As for the iMac, Kuo believes a refreshed model could debut close to the end of September but qualifies the statement by saying indicators from the supply chain point to a later release. Shipments of Apple’s desktop products will dip in July due to inventory adjustments but are expected to dramatically rise in August as the new iMac starts shipping out from factories.

Regarding Apple’s overall financial outlook, Kuo sees zero growth across the line for Apple in the second quarter of 2012 on smartphone competition from Samsung, slow MacBook sales, a weakened global economy and the iPad’s late entry into China. Quarter three of the calendar year will likely pick up, however, as new product launches are expected to lead moderate growth ahead of the lucrative holiday shopping season.

Stay tuned for additional details as they become available.

27-inch Thunderbolt display exhibiting noise issue with 2012 Retina Display MacBook Pro, MacBook Air

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Date: Tuesday, July 17th, 2012, 06:01
Category: Hardware, MacBook Air, News

Firmware updates were invented for a reason…

Per Electronista, a number of MacBook Air owners are experiencing audio issues when they connect their laptops to Apple’s Thunderbolt display and complain of static, distortion and crackling emanating from the speakers built into the 27-inch screen’s chassis.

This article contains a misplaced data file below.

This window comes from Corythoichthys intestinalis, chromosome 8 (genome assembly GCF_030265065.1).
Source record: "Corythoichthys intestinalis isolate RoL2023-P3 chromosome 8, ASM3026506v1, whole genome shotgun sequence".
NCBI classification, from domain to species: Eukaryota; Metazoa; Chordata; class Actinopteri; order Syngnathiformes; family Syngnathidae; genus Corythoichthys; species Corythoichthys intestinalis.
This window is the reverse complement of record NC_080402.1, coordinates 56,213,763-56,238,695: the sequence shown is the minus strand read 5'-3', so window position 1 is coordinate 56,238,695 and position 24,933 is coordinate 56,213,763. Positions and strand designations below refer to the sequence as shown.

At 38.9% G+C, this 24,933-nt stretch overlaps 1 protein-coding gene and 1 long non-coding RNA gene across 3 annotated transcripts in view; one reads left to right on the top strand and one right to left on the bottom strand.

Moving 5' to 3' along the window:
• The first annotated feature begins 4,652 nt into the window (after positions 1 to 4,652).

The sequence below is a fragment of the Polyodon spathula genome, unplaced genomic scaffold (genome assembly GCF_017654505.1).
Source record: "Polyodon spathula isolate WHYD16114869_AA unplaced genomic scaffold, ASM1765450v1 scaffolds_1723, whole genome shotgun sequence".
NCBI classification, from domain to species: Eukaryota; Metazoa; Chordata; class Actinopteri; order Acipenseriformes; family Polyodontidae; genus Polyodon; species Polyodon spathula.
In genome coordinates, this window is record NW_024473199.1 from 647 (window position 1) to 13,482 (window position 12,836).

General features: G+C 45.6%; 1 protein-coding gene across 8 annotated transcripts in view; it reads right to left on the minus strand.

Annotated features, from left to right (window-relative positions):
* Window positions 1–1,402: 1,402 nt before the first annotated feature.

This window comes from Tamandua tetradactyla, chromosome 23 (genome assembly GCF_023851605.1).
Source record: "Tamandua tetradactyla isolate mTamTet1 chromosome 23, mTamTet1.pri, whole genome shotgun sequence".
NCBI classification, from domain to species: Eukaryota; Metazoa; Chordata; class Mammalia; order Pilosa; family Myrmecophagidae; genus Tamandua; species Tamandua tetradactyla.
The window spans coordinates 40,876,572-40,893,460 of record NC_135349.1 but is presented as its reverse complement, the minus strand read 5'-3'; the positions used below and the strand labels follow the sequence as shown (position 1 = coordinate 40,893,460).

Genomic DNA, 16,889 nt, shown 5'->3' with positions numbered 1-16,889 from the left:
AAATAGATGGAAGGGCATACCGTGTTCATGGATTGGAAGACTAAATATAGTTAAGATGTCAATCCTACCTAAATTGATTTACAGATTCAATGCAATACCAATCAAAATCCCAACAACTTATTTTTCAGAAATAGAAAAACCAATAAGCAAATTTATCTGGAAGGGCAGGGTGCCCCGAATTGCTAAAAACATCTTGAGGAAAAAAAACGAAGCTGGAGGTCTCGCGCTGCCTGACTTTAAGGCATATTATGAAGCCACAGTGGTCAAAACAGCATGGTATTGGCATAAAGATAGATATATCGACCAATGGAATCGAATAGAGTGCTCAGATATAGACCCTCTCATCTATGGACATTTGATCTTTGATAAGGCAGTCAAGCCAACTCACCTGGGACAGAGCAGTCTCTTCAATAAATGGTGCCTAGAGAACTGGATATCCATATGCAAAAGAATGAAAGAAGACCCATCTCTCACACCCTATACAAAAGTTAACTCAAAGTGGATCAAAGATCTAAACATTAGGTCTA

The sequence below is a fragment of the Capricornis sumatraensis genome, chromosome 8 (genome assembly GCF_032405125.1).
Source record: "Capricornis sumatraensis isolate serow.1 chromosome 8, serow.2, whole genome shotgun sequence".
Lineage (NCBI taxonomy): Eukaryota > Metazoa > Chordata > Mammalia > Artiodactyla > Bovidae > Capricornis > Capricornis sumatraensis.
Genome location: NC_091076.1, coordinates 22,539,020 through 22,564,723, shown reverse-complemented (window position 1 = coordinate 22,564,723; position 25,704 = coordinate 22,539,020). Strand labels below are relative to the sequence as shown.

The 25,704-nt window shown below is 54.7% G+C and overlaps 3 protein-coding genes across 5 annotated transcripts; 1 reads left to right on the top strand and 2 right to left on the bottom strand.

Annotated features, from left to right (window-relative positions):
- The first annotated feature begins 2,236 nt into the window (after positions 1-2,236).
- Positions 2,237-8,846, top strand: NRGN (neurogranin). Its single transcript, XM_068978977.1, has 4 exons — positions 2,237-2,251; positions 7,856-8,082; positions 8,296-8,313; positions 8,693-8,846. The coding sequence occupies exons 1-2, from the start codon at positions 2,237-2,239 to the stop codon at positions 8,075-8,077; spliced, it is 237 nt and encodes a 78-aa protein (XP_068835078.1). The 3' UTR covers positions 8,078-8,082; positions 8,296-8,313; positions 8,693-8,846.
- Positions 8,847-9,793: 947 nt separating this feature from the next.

The problem usually presents itself intermittently after a few hours’ use when sound from Apple’s new 2012 MacBook Air, which was announced during WWDC in June, is routed through the Thunderbolt display’s speakers.

It should be noted that as of this writing a single report claiming the same issue was found on the new MacBook Pro with Retina display, though it seems to be an isolated case not associated with the MacBook Air matter.

An Apple Support Communities thread started on June 23 is now six pages long though the issue seems to be affecting only a small number of users. Owners of both the 11-inch and 13-inch versions of the MacBook Air have reported identical problems, though some experience the issue more frequently than others.

The exact cause of the problem remains unclear though it could be related to how the thin-and-light’s firmware handles audio output. Sound played directly through the MacBook Air’s internal speakers are unaffected by the supposed bug meaning the issue lies in the interconnect.

Forum members have speculated that the adaptor needed to connect Apple’s new MagSafe 2 power connector to the Thunderbolt display’s power cord is somehow related to the static. This seems unlikely, however, as owners have unsuccessfully attempted to switch adaptors and run the laptop without plugging in to the Thunderbolt display’s power connector.

Most users have found that a workaround involving the switching between audio outputs solves the issue for a short time while others note that terminating and restarting an offending application gives temporary relief. Unplugging and replugging all connections also seems to remedy the problem.

Apple is aware of the issue though no official response has been released.

Stay tuned for additional details as they become available.

Adobe releases InDesign fix to alleviate crash on Ivy Bridge-equipped MacBooks

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Date: Tuesday, July 17th, 2012, 06:19
Category: MacBook Air, MacBook Pro, News, Software

It never hurts to issue a bug fix.

Per AppleInsider, Adobe on Monday issued a ZIP file complete with instructions to manually fix an API bug that would crash the company’s InDesign professional layout software on Intel Ivy Bridge-equipped MacBooks.